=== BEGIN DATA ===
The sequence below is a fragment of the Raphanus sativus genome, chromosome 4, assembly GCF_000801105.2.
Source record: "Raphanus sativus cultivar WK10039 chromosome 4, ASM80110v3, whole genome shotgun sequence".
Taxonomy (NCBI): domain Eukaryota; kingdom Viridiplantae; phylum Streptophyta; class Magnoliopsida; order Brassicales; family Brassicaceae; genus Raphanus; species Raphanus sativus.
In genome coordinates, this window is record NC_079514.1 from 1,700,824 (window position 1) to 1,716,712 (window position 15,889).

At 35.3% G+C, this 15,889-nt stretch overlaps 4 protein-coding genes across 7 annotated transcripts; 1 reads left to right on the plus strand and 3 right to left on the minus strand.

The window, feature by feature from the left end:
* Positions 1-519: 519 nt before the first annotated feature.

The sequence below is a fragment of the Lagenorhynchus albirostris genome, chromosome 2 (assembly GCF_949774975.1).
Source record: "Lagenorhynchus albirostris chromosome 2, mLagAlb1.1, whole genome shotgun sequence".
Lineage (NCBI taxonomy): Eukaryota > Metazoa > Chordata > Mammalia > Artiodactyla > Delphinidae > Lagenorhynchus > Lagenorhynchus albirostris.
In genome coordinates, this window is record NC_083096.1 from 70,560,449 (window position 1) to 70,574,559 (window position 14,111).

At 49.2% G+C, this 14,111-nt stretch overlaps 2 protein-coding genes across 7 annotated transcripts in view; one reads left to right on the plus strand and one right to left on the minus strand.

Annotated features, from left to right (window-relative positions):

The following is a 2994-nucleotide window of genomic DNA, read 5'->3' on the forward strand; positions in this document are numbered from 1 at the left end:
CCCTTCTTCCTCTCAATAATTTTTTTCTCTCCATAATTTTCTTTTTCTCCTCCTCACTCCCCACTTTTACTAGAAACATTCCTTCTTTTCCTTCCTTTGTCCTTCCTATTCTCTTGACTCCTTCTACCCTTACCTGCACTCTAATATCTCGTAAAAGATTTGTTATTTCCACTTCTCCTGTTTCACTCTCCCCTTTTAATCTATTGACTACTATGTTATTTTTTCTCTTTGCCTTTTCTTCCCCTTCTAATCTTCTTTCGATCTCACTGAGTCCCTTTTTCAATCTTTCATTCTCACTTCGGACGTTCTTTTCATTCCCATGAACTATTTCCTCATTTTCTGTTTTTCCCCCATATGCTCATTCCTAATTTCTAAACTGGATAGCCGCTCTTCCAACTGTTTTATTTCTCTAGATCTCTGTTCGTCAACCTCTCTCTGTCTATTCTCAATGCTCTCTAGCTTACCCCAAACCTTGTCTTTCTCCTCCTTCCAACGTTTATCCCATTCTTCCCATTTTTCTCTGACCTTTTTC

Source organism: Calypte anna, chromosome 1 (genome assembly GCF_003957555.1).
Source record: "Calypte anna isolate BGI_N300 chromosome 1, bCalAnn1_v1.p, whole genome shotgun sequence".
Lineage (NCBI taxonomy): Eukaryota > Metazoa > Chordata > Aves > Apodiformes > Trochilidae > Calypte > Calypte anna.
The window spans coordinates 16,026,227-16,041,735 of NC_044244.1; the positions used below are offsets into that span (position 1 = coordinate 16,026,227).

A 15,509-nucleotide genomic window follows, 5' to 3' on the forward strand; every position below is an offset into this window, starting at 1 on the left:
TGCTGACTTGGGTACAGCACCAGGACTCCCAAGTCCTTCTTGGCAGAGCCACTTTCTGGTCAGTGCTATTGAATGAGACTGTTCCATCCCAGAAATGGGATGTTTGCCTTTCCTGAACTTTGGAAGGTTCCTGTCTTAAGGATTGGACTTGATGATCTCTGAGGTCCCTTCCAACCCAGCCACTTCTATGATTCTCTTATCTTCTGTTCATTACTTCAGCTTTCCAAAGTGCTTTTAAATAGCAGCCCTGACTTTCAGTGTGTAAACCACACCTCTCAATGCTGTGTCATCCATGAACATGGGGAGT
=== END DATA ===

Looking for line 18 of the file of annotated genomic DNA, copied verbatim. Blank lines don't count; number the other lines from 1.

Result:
Lineage (NCBI taxonomy): Eukaryota > Metazoa > Chordata > Aves > Apodiformes > Trochilidae > Calypte > Calypte anna.